A new paper argues that climate educators and communicators are ignoring deeply held beliefs that influence climate skepticism.
It is the great riddle of the day in climate circles: Why is public concern about global warming so shallow, and why do widespread doubts about man-made climate change persist?
Everyone seems to have a pet theory. Al Gore blames the media and President Obama. Some green critics argue that Gore should look in the mirror. Let’s not ignore the recession, scholars remind us. Yes, but the lion’s share of blame must go to those “merchants of doubt”, particularly fossil fuel interests, and climate skeptics, plenty others assert. Err, actually, it’s our brain that’s the biggest problem, social scientists now say.
“Successful climate change education and outreach programs should be designed to help overcome perceived conflict between climate science and long-held cultural beliefs, drawing upon lessons from communication and education of other potentially divisive subjects like evolution.”
Donner is not the first to try to bridge the gap between science and religion. E.O. Wilson gamely attempted to do so several years ago, with his book, The Creation. In a 2006 interview with NPR, Wilson acknowledged that, “the usual approach of secular science is to marginalize religion” in debates on environmental issues. After the book’s publication, this writer facilitated a lengthy dialogue between Wilson, ecologist Stuart Pimm and leading evangelical Richard Cizik, on areas where science and religion could find common ground. Expanding on that public dialogue has proven difficult. If anything, the polarized political landscape and the continuing climate wars have narrowed the space for science and religion to be reconciled.
Still, those who want to overcome obstacles to climate action should be mindful of culture’s importance, Donner stresses in his paper. He writes that “lingering public uncertainty about anthropogenic climate change may be rooted in an important but largely unrecognized conflict between climate science and some long held beliefs. In many cultures, the weather and climate have historically been viewed as too vast and too grand to be directly influenced by people.”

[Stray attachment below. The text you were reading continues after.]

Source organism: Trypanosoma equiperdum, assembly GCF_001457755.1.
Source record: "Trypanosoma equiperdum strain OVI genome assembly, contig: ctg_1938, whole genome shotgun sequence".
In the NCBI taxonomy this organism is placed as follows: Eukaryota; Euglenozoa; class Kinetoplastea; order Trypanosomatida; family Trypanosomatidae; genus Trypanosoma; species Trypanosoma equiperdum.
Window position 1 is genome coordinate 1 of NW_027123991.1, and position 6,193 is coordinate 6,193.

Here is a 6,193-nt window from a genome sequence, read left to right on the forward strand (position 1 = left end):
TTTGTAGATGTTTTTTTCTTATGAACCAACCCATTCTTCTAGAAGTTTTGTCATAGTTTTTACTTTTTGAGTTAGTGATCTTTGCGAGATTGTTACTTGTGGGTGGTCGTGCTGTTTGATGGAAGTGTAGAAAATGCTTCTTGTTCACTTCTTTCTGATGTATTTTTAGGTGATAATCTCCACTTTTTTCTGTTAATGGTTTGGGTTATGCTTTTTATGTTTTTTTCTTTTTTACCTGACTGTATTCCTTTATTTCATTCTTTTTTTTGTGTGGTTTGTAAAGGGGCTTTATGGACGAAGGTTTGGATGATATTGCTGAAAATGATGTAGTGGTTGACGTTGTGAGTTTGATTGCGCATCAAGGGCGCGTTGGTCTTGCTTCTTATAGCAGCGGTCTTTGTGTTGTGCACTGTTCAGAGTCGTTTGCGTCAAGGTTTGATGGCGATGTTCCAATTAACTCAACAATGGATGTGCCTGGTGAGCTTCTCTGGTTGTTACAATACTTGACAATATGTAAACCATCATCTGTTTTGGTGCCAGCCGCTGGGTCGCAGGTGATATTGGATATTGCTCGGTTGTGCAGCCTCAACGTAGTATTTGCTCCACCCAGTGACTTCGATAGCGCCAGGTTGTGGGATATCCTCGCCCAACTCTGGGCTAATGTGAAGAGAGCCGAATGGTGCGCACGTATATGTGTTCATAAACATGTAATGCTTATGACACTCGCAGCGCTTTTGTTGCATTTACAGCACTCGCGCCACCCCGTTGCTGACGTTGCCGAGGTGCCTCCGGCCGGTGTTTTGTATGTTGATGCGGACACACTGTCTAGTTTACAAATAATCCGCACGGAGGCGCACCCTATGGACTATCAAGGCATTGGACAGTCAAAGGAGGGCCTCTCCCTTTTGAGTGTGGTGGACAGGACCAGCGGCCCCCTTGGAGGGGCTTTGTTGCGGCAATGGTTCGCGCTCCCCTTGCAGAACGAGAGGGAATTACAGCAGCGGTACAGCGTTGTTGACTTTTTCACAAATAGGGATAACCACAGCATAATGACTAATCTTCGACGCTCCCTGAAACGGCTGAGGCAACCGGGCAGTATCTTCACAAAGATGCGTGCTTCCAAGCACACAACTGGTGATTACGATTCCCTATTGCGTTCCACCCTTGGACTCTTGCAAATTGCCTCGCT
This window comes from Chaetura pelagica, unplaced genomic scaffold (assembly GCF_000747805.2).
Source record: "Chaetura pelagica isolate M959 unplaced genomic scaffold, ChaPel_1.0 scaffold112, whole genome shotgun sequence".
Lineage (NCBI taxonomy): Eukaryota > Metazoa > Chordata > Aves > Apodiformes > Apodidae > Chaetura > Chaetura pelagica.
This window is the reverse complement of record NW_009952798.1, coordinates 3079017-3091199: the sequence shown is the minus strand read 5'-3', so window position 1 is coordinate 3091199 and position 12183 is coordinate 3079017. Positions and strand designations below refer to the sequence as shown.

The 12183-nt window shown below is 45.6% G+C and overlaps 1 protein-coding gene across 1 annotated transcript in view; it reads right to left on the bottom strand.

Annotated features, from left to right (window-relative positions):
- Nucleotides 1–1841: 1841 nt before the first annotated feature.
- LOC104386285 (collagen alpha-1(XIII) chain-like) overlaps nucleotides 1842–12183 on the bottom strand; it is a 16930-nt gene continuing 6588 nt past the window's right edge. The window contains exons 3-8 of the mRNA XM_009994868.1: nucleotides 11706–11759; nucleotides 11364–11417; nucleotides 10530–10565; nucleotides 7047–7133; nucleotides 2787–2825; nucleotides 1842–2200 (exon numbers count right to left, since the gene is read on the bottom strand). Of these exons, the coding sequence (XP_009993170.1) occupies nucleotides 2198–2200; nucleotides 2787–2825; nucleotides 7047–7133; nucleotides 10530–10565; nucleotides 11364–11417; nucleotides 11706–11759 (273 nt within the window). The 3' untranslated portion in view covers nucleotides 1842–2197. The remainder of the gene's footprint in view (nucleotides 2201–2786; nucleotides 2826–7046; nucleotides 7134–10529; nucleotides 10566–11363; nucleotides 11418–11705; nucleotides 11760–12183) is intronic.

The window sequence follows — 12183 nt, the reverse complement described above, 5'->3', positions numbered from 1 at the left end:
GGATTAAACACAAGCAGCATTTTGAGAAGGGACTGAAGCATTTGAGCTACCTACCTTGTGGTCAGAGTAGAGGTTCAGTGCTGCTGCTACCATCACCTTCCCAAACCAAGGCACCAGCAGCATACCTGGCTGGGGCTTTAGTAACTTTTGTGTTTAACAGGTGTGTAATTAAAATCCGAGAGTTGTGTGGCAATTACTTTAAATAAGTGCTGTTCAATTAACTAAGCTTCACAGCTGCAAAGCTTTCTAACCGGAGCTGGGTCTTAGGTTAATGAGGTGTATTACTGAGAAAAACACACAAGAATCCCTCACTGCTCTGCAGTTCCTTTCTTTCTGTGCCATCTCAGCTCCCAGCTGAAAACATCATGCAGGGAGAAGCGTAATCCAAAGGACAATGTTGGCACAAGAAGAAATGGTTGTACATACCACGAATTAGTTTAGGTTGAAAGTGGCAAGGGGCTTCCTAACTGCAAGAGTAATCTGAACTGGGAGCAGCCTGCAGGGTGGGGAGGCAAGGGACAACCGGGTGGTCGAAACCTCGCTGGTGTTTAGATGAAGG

Donner writes that scholars studying public attitudes on climate change should factor in such cultural worldviews when accounting for climate skepticism. He surmises: “Underlying doubts that human activity can influence the climate may explain some of the malleability of public opinion about the scientific evidence for climate change.”
Donner suggests that climate educators and communicators learn from approaches that have worked in the evolution debate. He informs us:
“Pedagogical research on evolution finds that providing the audience with opportunities to evaluate how their culture or beliefs affect their willingness to accept scientific evidence is more effective than attempting to separate scientific views from religious or cultural views.”
Moreover, Donner argues that “reforming public communication” on climate change “will require humility on the part of scientists and educators.” He concludes:
“Climate scientists, for whom any inherent doubts about the possible extent of human influence on the climate were overcome by years of training in physics and chemistry of the climate system, need to accept that there are rational cultural, religious and historical reasons that the public may fail to believe that anthropogenic climate change is real, let alone that it warrants a policy response. It is unreasonable to expect a lay audience, not armed with the same analytical tools as scientists, to develop lasting acceptance during a one-hour public seminar of a scientific conclusion that runs counters to thousands of years of human belief. Without addressing the common long-standing belief that human activity cannot directly influence the climate, public acceptance of climate change and public engagement on climate solutions will not persist through the next cold winter or the next economic meltdown.”
The intersection where science and religion meet is all too often home to an ugly collision. Donner advises that such crack-ups can and should be avoided in the climate debate.
Can it be done?